Santee River expedition by kayak
Over four days in early April, Julie and I kayaked from Wilson's Landing near the Lake Marion Dam to the bridge on Wambaw Creek. The following is a track of our paddle including waypoints for our overnight camping.
View Kayak Santee River in a larger map
Below is a description of our trip including preparation, each of the four legs, experiences, and photos.
Around early February Julie and I independently came up with the idea of paddling the Santee River from its navigable headwaters as defined by the Lake Marion Dam to Wambaw Creek. The estimated river distance was 75 to 80 miles.
As the plan developed we chose to launch on Thursday, April 5, in order to reach Wambaw Creek on Easter Sunday, April 8. We would be self-sufficient although we identified "bail-out" points along the river should we encounter difficulty. Although both of us were experienced campers, neither had experience on a 4-day river trip.
With only two of us and the remoteness of the landings, shuttling vehicles to each end was not possible. Therefore, we arranged with Nature Adventure Outfitters to shuttle us to the launch and to retrieve us at the takeout.
Two weeks before launch day we noticed that the Santee River was above flood stage as it flowed under Rt. 41 near Jamestown. Concerned that with the river flooding we wouldn't be able to find camp sites, I drove to Jamestown to eyeball exactly what was meant by flood stage.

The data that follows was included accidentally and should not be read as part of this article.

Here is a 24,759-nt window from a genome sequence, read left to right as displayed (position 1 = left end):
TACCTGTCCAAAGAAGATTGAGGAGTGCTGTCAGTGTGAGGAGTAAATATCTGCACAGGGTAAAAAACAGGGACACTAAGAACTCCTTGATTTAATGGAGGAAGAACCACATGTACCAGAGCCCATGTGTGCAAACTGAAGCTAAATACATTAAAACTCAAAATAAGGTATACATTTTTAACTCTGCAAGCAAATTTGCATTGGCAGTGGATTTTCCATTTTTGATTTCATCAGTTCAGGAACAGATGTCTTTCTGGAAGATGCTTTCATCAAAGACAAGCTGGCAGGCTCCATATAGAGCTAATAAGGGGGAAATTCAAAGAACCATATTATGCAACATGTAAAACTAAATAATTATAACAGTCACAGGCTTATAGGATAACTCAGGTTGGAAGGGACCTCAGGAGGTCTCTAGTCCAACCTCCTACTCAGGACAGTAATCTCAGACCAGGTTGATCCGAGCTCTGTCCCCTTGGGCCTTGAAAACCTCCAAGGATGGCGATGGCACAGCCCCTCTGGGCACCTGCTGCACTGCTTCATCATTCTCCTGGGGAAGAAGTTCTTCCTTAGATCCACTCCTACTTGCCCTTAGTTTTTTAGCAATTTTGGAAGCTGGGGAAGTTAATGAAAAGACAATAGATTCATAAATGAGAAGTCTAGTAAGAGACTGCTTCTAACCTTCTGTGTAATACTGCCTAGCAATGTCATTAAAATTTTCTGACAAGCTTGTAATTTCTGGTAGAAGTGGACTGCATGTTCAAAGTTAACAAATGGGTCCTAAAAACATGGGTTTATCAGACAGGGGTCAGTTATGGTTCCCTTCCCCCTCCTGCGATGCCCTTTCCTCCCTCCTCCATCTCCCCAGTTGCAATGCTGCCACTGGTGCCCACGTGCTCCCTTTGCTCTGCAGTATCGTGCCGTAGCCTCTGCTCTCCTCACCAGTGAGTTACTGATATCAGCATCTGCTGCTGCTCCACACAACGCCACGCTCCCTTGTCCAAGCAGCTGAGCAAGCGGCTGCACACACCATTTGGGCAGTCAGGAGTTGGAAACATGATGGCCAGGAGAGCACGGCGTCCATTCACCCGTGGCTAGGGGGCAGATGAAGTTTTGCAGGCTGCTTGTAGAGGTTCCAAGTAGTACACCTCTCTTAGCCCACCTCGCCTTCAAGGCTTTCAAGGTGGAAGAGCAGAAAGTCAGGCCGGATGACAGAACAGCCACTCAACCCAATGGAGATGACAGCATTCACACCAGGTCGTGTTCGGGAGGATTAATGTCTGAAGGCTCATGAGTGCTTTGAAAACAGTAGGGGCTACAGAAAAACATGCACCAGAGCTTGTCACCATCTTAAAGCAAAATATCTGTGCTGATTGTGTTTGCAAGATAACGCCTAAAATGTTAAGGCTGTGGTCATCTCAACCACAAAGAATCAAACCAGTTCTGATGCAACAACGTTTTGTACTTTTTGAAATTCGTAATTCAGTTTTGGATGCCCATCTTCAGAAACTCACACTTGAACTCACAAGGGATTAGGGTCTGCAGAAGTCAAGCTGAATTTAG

The Santee flows through the Lowcountry. Lowcountry got its name because it is as flat as the plains of Oklahoma where I was raised. For every foot of rise, once the river is out of its lower banks, the river widens by hundreds of yards. Beneath the Rt. 41 bridge I found a very wide river stretching deep into the forest on either shore. My careful assessment, tempered by optimisim convinced me that even during flood, we would be able to find high ground upon which to camp with the caveat that we might have to paddle deep into the woods to find a dry site.
After conferring with Julie, we decided to keep an eye on flood stage, although we were determined to paddle.
Speaking of flooding and river level, beyond rainfall in the Santee watershed, the river level is affected by releases from the Lake Marion Dam. Information on releases can be found here.
On Thursday morning we drove to Kathi's Nature Adverture Outfitters HQ in Francis Marion Forest. As an experienced outfitter, Kathi eyed our gear and questioned us about our experience before agreeing to tote us to Wilson's Landing.
A strong northwesterly wind made the mid-40 temperature reading seem pretty chilly as we unloaded at Wilson's Landing.
Wilson Landing to first camp
Shortly after 11 a.m. we shoved off and pointed the yaks downstream.